Look for opportunities (if your puppy nips) while you are at home to teach him or her that it is not acceptable behavior. It's important enough have a few training sessions to create the opportunity for him to learn acceptable behavior just like if you were teaching your pup any other skill -- like "sit" or "stay".

    Some people have used the technique of pressing the dog's outer lips against their teeth to teach their dog not to nip -- this may work when the puppy is 'in the act", but we trained ours using peanut butter (but you could use something else that's smeary and yummy) to modify the behavior to something more acceptable rather than try extinguish it altogether.

    It works best with very young pups rather than older ones, so your mileage may vary, but here goes:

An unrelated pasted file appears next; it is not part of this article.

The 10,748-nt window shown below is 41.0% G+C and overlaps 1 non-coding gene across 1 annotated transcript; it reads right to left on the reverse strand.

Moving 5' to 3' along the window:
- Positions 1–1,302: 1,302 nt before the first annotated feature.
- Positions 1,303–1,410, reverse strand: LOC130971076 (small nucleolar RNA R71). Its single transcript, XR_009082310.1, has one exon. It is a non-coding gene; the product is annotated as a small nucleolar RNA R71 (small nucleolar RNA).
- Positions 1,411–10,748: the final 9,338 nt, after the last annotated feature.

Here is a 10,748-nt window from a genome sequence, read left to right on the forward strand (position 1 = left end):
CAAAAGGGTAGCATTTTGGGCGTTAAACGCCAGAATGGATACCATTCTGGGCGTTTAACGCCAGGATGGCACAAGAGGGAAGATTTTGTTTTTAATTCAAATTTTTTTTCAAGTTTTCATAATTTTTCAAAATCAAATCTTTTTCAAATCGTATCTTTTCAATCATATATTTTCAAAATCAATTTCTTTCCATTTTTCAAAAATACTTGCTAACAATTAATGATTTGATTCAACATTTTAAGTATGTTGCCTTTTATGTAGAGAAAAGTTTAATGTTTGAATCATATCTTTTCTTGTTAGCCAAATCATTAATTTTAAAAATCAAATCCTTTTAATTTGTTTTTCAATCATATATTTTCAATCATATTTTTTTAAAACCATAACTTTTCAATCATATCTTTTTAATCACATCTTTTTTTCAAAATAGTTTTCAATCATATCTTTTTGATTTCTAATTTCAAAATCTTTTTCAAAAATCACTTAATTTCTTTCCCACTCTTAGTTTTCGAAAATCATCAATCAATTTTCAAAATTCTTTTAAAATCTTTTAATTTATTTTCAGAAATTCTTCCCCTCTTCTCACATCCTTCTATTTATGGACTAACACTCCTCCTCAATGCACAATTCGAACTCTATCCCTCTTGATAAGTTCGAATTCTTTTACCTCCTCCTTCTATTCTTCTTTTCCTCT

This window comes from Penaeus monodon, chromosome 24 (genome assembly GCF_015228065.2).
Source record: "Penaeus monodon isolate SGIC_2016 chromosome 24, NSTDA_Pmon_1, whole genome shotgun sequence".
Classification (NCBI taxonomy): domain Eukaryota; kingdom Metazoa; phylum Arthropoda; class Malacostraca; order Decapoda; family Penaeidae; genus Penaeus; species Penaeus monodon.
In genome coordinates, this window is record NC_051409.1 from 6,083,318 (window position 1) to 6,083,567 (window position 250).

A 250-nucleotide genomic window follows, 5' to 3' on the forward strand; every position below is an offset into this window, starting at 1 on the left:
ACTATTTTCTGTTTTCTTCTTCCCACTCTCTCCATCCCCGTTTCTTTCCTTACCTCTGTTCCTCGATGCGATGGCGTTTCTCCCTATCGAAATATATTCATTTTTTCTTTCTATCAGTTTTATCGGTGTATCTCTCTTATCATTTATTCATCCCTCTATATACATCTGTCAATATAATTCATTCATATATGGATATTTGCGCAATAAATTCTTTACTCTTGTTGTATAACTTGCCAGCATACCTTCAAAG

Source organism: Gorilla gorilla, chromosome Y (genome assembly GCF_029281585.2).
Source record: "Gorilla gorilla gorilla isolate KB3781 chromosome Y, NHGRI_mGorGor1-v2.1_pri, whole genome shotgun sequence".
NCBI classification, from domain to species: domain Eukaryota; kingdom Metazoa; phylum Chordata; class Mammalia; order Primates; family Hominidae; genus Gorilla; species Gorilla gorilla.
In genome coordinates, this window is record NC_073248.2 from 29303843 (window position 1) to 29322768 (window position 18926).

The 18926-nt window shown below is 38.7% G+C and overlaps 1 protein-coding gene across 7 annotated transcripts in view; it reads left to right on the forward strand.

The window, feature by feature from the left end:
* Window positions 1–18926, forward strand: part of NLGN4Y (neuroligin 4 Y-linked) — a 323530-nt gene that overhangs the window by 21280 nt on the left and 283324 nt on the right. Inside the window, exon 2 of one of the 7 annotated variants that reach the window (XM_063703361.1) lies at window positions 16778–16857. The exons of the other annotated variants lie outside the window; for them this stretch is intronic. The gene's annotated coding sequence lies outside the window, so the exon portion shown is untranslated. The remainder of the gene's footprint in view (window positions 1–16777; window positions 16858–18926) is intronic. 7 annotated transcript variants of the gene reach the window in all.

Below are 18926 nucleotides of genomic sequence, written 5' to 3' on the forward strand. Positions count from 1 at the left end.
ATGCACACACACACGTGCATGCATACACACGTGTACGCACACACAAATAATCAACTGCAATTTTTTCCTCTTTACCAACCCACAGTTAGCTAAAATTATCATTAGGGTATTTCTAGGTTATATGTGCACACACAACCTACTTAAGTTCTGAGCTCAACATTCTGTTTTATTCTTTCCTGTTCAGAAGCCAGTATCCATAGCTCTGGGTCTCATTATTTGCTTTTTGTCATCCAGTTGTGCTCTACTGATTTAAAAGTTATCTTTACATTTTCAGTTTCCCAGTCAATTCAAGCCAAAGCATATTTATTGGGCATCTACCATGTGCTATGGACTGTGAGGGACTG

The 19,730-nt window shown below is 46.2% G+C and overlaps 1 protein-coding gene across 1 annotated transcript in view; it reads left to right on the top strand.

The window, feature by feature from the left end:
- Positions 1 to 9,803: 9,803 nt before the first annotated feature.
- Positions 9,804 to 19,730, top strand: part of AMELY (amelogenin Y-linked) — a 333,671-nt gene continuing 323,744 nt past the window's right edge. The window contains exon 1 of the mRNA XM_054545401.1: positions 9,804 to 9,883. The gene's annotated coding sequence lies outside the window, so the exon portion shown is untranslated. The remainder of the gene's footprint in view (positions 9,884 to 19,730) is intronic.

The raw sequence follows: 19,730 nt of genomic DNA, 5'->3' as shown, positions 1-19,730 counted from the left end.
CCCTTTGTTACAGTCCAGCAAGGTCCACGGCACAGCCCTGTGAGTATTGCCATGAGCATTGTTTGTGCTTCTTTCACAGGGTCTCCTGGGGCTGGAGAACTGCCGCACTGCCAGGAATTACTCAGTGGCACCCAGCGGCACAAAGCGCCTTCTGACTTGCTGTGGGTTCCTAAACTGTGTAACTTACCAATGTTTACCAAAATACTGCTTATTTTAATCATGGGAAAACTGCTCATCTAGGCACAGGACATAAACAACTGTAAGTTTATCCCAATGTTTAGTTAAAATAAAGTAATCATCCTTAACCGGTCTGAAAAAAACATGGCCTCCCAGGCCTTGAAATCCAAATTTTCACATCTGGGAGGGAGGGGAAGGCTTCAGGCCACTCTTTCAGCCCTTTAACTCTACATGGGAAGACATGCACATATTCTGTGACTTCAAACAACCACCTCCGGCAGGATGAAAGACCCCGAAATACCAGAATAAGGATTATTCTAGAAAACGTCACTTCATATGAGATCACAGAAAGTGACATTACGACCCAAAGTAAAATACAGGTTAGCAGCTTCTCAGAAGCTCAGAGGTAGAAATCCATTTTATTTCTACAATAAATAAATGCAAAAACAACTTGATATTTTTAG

In any situation where the pup is prone to nip, have a jar of peanut butter handy. This works best if you're sitting on the floor with the pup. Smear a little bit on your fingers on one hand (to start) -- just enough for the flavor, not a big glob. Present your unpeanut-buttered hand first. If your pup nips at your fingers (they often bite at fingers first) remove the hand, correct him with "No Bites" or some other verbal correction and present the peanut buttered one. Most pups will lick at peanut butter, but if he continues to bite your fingers on the PB hand, remove it from his reach and tell him "No Bites". Give it a few seconds and repeat. Once he begins to lick your fingers instead of biting, reinforce his behavior and give it a name for him to remember ("Kisses" or something like that). Praise him like he's just won the Nobel Peace prize.